Violent Crime Up in 2016 But Still Near Historic Lows
By Evan Sernoffsky
Violent crime climbed in California and around the country in 2016, the second straight year of increases that have been driven by spikes in big cities like Chicago and have reversed longer-term trends toward safer cities and towns, the FBI reported Monday.
The per capita rate of homicides, robberies, assaults and rapes went up 4.1 percent nationally last year when compared with 2015. Killings alone were up 5.3 percent and reached a level last seen in 2008.
But the recent jumps, while prompting concern and a search for causes, do not reflect a picture of spiraling lawlessness suggested by some observers, criminologists said. President Trump earlier this year falsely claimed the U.S. murder rate had surged to its highest level in nearly 50 years.
Violent crime and property crime rates, instead, were uneven across the Bay Area and the country, with some local jurisdictions reporting falling numbers year-to-year, and nearly all of them seeing crime rates that are well off the historical highs of decades ago.
Property crime -- burglaries, thefts and boosted cars -- declined 1.3 percent across the country last year, the FBI said, the 14th consecutive drop.
In California, those crimes decreased 2.9 percent in 2016 after ticking up 6.6 percent the year before. The statewide property crime rate is down 63 percent since 1980. Meanwhile, California and U.S. homicide rates remained near their low point in the past half century.
In California, 1,930 people were slain last year, an increase of 3.7 percent that came on the heels of a rise of 9.7 percent the previous year. But the 2016 rate -- 4.9 victims for every 100,000 population -- is relatively low compared with the rate 10 years earlier (6.9) and far lower than the rate in 1980 (14.4).
"The overall picture is that homicide and violent crime rates went up dramatically in the 1970s and '80s and '90s, and then underwent a dramatic drop in the last 20 years, and leveled off," said Robert Weisberg, a Stanford University criminal law professor and co-director of the school's Criminal Justice Center.
The FBI's 2016 numbers, he said, "are not inconsistent with that."
Still, Bay Area law enforcement officials have expressed concern about the recent trend, opening up a debate over whether crime has gone up due to several factors, including the effort to reduce jail and prison populations and a struggle in some places to recruit and retain officers.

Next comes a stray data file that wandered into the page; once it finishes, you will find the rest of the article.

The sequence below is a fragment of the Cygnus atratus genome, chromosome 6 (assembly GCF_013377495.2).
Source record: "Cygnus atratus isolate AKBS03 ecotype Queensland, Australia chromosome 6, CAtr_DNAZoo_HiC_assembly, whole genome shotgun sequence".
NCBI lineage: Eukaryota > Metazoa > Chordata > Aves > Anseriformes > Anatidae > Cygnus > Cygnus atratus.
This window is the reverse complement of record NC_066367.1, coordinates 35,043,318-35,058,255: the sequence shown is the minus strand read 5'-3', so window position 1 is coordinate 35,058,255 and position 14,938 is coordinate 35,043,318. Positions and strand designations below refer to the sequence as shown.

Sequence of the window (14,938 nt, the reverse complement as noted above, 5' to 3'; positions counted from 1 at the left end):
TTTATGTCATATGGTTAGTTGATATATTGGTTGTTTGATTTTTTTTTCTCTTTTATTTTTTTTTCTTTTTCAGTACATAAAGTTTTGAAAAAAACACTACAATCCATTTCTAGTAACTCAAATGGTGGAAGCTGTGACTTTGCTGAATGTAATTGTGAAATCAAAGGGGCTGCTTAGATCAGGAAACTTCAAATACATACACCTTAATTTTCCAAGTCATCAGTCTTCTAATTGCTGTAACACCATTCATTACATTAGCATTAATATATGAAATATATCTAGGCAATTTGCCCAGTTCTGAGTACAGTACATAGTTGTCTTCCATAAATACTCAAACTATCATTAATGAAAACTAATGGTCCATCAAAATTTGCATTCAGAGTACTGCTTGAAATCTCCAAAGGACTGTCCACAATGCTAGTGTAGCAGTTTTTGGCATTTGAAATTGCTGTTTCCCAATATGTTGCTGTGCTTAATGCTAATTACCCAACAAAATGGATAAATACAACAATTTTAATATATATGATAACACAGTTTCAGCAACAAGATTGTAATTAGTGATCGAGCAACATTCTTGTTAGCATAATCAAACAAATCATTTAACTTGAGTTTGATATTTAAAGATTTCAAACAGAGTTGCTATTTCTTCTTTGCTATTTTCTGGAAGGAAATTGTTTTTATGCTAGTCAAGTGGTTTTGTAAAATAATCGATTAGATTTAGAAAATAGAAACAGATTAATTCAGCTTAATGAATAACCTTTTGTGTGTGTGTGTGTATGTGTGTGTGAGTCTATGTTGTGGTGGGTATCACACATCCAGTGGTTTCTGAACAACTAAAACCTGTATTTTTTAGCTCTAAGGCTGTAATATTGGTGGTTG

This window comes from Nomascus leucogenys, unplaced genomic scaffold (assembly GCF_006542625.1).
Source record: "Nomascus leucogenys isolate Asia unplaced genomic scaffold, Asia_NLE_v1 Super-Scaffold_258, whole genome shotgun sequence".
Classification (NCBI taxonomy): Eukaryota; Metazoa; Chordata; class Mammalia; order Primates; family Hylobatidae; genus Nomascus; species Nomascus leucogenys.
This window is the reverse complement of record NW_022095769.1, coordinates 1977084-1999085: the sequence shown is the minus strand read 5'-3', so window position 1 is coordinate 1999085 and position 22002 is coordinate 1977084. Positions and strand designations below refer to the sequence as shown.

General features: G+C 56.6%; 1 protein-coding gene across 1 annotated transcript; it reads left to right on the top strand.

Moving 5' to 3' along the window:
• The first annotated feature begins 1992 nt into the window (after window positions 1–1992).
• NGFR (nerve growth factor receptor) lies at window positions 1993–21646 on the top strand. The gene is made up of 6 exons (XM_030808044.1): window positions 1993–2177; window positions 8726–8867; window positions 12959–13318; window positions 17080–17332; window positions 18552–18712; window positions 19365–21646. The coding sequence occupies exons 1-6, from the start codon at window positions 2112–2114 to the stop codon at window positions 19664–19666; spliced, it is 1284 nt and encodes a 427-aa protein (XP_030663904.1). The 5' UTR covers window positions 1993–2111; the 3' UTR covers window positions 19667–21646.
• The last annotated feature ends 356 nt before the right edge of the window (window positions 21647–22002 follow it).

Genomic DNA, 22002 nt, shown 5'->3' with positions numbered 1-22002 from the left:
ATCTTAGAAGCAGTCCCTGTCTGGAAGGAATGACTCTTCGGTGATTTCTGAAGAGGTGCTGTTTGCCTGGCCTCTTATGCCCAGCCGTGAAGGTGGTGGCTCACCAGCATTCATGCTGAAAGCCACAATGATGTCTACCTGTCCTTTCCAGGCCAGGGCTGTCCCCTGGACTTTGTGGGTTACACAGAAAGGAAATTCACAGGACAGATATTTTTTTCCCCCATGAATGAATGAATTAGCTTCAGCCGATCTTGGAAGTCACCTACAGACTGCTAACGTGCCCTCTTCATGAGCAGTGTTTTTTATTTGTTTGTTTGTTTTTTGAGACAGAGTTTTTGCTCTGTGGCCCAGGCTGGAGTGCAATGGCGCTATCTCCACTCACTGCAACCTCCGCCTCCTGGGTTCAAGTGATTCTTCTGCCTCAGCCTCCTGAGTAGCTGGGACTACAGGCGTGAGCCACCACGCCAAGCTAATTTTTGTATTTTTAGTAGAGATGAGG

The FBI's "Crime in the United States" report compiled statistics from 16,782 towns, cities and other jurisdictions and is used to gauge crime priorities locally and nationally.
In California, violent crime went up from 2015 to 2016 in major cities, including Los Angeles, San Bernardino and San Jose, contributing to an overall increase of 4.1 percent. The state had seen an 8.4 percent jump the year before. However, California was coming off historic lows in 2014.
Nationally, the violent crime numbers were driven by year-to-year surges in cities like Chicago, Baltimore and Phoenix. Chicago, home to 2.7 million people, suffered 765 homicides in 2016, compared with 478 the year before.
"The apparent majority of the uptick is due to some really troubled places where the rate is catastrophically high," Weisberg said.
The Bay Area's figures reveal some contours of a region undergoing great transformation, while continuing to grapple with deep-rooted crime problems.
San Francisco, which is in the middle of a car-burglary epidemic, actually saw a decrease of 11 percent in property crimes last year. But the trend isn't expected to last, as vehicle break-ins were up 28 percent this year through the end of July, according to the Police Department.
Last year, Oakland continued to have the region's highest rate of violent crime. Killings in Oakland remained level, at 85, from 2015 to 2016, while the violent-crime rate dropped 1 percent.
The property-crime rate in Oakland -- also the highest in the Bay Area, narrowly edging San Francisco -- fell almost 4 percent over the same period, according to the FBI.
To the south, Fremont, with a population of 236,000, provided more evidence of its emergence as one of the safest big cities in the nation, with not a single homicide in 2016.
In the region's largest city, San Jose, violent crime went up 13 percent from 2015 to 2016 and homicides rose from 30 to 47. San Jose, though, remains relatively safe among big cities.
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